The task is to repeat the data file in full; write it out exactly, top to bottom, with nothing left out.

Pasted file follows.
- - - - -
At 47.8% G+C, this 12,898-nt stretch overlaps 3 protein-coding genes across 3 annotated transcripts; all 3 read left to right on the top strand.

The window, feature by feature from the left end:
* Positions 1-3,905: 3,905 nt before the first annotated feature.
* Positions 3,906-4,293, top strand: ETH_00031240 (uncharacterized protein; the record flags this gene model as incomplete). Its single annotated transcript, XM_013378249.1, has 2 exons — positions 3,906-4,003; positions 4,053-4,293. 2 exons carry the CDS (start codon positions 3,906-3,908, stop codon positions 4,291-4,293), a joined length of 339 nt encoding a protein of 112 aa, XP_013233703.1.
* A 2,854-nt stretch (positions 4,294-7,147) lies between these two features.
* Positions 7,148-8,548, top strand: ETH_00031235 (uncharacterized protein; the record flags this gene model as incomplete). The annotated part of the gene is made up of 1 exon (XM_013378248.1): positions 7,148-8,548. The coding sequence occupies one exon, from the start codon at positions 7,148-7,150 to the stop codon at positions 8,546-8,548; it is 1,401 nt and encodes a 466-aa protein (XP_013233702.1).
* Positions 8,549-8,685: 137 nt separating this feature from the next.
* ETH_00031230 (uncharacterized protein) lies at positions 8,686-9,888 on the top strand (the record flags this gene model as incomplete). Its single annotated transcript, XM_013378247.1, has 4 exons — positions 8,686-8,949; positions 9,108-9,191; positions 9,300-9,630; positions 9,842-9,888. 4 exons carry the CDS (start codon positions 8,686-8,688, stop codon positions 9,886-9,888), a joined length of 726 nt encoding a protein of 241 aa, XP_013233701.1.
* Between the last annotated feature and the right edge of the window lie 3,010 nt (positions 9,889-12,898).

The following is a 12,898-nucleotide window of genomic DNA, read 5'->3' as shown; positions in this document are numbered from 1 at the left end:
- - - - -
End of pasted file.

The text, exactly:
At 47.8% G+C, this 12,898-nt stretch overlaps 3 protein-coding genes across 3 annotated transcripts; all 3 read left to right on the top strand.

The window, feature by feature from the left end:
* Positions 1-3,905: 3,905 nt before the first annotated feature.
* Positions 3,906-4,293, top strand: ETH_00031240 (uncharacterized protein; the record flags this gene model as incomplete). Its single annotated transcript, XM_013378249.1, has 2 exons — positions 3,906-4,003; positions 4,053-4,293. 2 exons carry the CDS (start codon positions 3,906-3,908, stop codon positions 4,291-4,293), a joined length of 339 nt encoding a protein of 112 aa, XP_013233703.1.
* A 2,854-nt stretch (positions 4,294-7,147) lies between these two features.
* Positions 7,148-8,548, top strand: ETH_00031235 (uncharacterized protein; the record flags this gene model as incomplete). The annotated part of the gene is made up of 1 exon (XM_013378248.1): positions 7,148-8,548. The coding sequence occupies one exon, from the start codon at positions 7,148-7,150 to the stop codon at positions 8,546-8,548; it is 1,401 nt and encodes a 466-aa protein (XP_013233702.1).
* Positions 8,549-8,685: 137 nt separating this feature from the next.
* ETH_00031230 (uncharacterized protein) lies at positions 8,686-9,888 on the top strand (the record flags this gene model as incomplete). Its single annotated transcript, XM_013378247.1, has 4 exons — positions 8,686-8,949; positions 9,108-9,191; positions 9,300-9,630; positions 9,842-9,888. 4 exons carry the CDS (start codon positions 8,686-8,688, stop codon positions 9,886-9,888), a joined length of 726 nt encoding a protein of 241 aa, XP_013233701.1.
* Between the last annotated feature and the right edge of the window lie 3,010 nt (positions 9,889-12,898).

The following is a 12,898-nucleotide window of genomic DNA, read 5'->3' as shown; positions in this document are numbered from 1 at the left end: